British Prime Minister Theresa May's quest to get a free hand from Parliament for the negotiations on the country's departure from the European Union looks set to be rebuffed by the House of Lords, the upper parliamentary Chamber, which is determined to impose conditions on such negotiations.
And in a further warning of the serious challenges that lie ahead for the British premier, Mrs May is travelling to Scotland tomorrow in a bid to head off growing demands from separatists for a Scottish independence referendum before Britain leaves the EU.
Ever since Britons narrowly voted to leave in a referendum held last June, Mrs May has spent months arguing that she did not need a mandate from the British Parliament to negotiate the future Brexit deal - as the separation from the EU is now popularly known - because EU membership was purely a foreign policy matter, which, according to the country's constitutional practice, can be handled by the government alone.
But Britain's Supreme Court decisively rejected her argument in January, forcing Mrs May to seek a mandate from Parliament before she can begin the Brexit haggling.
Initially, that did not prove an onerous task. Mrs May's request for a free hand in negotiations was approved by a crushing majority of 494 lawmakers - against only 122 - in the House of Commons, the Lower House of Parliament.
Matters are different in the House of Lords, where Mrs May's government does not have a majority. Traditionally, the Lords, who are unelected, do not obstruct matters that enjoy popular support.
But this time, the Lords insist on their right to influence the conditions of a move they regard as critical to the country's future.
The Lords want to force Mrs May into revealing what she proposes to do with the estimated 3.3 million EU citizens who are already settled in Britainand who might lose their right to stay after Britain departs from the EU.
The Lords also want to be consulted during the negotiations, rather than just be presented with a final Brexit deal when the EU talks end.
Mrs May does not oppose the idea of granting all EU citizens already settled in Britain the right to stay as long as they wish.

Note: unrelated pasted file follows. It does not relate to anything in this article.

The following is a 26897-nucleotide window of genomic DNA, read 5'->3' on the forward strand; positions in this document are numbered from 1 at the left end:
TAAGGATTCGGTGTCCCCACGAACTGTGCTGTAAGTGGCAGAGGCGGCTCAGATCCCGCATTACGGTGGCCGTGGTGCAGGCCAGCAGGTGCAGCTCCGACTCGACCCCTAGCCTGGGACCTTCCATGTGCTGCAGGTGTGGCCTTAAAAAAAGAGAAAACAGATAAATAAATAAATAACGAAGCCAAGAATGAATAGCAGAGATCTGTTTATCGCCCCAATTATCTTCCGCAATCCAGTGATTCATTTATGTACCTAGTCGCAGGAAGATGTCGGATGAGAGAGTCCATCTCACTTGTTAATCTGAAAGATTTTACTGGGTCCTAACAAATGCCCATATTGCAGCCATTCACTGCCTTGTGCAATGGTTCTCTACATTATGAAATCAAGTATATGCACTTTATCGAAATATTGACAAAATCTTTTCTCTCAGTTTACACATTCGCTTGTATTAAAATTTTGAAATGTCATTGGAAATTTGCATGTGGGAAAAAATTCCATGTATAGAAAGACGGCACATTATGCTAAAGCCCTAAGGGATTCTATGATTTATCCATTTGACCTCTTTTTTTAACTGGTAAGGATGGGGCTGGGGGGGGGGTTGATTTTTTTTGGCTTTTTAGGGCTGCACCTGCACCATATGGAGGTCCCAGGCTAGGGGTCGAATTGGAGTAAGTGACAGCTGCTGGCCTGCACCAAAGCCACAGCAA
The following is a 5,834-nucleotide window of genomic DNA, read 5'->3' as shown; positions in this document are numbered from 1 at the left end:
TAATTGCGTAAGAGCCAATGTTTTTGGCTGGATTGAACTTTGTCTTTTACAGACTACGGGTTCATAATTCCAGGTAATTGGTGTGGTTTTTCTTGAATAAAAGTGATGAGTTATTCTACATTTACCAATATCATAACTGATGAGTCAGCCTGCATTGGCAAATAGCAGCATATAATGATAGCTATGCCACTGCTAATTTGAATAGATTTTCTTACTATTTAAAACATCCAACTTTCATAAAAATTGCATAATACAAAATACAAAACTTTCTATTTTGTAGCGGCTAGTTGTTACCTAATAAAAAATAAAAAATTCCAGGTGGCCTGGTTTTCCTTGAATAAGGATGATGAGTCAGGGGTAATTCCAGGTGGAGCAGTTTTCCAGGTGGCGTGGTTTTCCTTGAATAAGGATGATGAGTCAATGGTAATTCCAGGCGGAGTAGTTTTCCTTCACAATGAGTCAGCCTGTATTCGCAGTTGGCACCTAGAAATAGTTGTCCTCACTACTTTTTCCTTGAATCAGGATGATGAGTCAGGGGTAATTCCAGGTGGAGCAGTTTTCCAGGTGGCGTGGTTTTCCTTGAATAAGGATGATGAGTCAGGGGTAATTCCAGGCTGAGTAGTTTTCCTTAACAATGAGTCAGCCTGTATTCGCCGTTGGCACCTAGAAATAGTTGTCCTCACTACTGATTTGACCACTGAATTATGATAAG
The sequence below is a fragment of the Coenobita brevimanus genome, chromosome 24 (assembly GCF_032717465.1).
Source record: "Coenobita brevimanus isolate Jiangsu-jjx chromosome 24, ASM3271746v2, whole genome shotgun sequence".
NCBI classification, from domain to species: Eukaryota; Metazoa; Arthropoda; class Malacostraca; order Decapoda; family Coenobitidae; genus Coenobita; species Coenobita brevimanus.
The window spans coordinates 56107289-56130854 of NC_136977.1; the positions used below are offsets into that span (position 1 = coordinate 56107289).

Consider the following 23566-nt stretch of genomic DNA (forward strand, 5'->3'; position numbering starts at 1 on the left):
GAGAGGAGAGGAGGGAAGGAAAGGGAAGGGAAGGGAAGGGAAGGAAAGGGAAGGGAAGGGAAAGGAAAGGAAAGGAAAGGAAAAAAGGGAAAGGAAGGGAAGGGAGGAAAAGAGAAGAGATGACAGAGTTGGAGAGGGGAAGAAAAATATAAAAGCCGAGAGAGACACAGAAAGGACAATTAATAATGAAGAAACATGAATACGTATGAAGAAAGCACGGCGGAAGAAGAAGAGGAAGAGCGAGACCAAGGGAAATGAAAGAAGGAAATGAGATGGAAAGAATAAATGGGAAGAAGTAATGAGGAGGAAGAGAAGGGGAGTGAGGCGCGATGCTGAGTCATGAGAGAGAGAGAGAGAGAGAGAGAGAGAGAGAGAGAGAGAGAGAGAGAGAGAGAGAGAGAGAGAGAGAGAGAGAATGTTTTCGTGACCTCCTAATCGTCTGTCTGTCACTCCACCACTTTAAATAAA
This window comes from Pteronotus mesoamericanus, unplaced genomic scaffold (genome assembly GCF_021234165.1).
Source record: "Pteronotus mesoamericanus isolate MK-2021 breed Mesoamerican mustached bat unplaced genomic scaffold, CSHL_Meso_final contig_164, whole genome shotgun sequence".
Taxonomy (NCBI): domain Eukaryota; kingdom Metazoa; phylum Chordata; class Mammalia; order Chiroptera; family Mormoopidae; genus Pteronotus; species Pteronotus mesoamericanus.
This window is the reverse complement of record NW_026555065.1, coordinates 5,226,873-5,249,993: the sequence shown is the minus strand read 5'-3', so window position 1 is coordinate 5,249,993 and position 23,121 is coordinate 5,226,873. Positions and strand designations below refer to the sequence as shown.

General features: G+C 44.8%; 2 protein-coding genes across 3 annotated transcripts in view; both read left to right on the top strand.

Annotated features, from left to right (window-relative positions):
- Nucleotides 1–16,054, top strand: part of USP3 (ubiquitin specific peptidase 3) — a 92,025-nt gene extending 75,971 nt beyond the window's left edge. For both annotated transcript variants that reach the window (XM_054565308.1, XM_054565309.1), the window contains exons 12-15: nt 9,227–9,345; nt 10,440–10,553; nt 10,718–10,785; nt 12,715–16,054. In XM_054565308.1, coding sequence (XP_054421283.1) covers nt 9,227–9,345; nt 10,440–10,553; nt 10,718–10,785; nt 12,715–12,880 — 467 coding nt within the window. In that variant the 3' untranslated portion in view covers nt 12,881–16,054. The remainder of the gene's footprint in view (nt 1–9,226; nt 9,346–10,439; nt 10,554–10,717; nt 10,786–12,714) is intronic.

But she does not want to offer that concession before she knows the fate of an estimated two million Britons residing in other EU member-states.
And, as she frequently puts it, she is determined to avoid providing a "running commentary" to Parliament during her European negotiations.
Mrs May has until next Tuesday to persuade the Lords to drop their demands. If she fails, her only other option is to ask the House of Commons to overturn the conditions imposed by the Upper House.
Yet she's got to be careful, for even in the Commons, where she holds a majority, many MPs might end up supporting the Lords' demands.
A similar balancing act,with even higher stakes, is required of her in Scotland, where a majority of the population voted to remain in the EU, and where Ms Nicola Sturgeon, leader of the autonomous government, is demanding a referendum on independence, arguing that Scotland would otherwise be dragged out of the EU against its wishes.
Opinion polls show that a majority of Scots would reject an independence option today, just as they did when a referendum on the topic was held in 2014.
But Ms Sturgeon, a wily politician adept at exploiting every opportunity to advance Scotland's independence, is pushing for another referendum on the assumption that the British government will run into trouble in its Brexit negotiations, boosting demands for Scottish independence.
The Prime Minister cannot be seen to be rejecting the demand for an independence referendum, for that could also be exploited by Ms Sturgeon to whip up anger against the government in London.
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Instead, Mrs May's official spokesman has dismissed the debate with the claim that "the evidence suggests Scotland doesn't want another referendum", while Mrs May herself is travelling to Scotland to urge her local Conservative Party members to concentrate on unseating the Nationalists at local elections - due in two months' time - in the hope that this could avert a broader debate about Scottish independence.
Still, as Mrs May knows only too well, the balancing act between the Parliament in London and separatist demands in Scotland will overshadow everything she does in the years to come.
And for the first time ever, Mr David Davies, the British minister responsible for negotiating the separation from the EU, has publicly warned his Cabinet colleagues "to prepare not just for a negotiated settlement" but also for the possibility that "no mutually satisfactory agreement can be reached".
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This article was first published on Mar 02, 2017.
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